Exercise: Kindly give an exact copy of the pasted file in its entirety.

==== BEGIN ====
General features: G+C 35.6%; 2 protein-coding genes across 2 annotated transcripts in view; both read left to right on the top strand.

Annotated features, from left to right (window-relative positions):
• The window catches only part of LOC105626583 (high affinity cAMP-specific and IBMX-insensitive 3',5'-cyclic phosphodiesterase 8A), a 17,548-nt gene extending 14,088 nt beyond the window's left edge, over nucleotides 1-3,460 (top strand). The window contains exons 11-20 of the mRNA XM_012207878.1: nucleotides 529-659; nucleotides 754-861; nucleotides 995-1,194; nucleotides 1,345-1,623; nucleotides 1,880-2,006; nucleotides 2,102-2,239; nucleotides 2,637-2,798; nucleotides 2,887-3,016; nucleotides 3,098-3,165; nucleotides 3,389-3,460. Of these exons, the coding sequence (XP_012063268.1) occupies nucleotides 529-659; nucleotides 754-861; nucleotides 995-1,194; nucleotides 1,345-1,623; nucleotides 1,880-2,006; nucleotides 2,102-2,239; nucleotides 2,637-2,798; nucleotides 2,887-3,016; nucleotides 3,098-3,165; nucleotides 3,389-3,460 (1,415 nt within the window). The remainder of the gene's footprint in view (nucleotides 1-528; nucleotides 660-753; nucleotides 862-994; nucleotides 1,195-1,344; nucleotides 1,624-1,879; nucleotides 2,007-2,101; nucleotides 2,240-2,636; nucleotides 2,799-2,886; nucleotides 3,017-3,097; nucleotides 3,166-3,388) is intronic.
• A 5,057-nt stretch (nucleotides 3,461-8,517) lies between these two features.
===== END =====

General features: G+C 35.6%; 2 protein-coding genes across 2 annotated transcripts in view; both read left to right on the top strand.

Annotated features, from left to right (window-relative positions):
• The window catches only part of LOC105626583 (high affinity cAMP-specific and IBMX-insensitive 3',5'-cyclic phosphodiesterase 8A), a 17,548-nt gene extending 14,088 nt beyond the window's left edge, over nucleotides 1-3,460 (top strand). The window contains exons 11-20 of the mRNA XM_012207878.1: nucleotides 529-659; nucleotides 754-861; nucleotides 995-1,194; nucleotides 1,345-1,623; nucleotides 1,880-2,006; nucleotides 2,102-2,239; nucleotides 2,637-2,798; nucleotides 2,887-3,016; nucleotides 3,098-3,165; nucleotides 3,389-3,460. Of these exons, the coding sequence (XP_012063268.1) occupies nucleotides 529-659; nucleotides 754-861; nucleotides 995-1,194; nucleotides 1,345-1,623; nucleotides 1,880-2,006; nucleotides 2,102-2,239; nucleotides 2,637-2,798; nucleotides 2,887-3,016; nucleotides 3,098-3,165; nucleotides 3,389-3,460 (1,415 nt within the window). The remainder of the gene's footprint in view (nucleotides 1-528; nucleotides 660-753; nucleotides 862-994; nucleotides 1,195-1,344; nucleotides 1,624-1,879; nucleotides 2,007-2,101; nucleotides 2,240-2,636; nucleotides 2,799-2,886; nucleotides 3,017-3,097; nucleotides 3,166-3,388) is intronic.
• A 5,057-nt stretch (nucleotides 3,461-8,517) lies between these two features.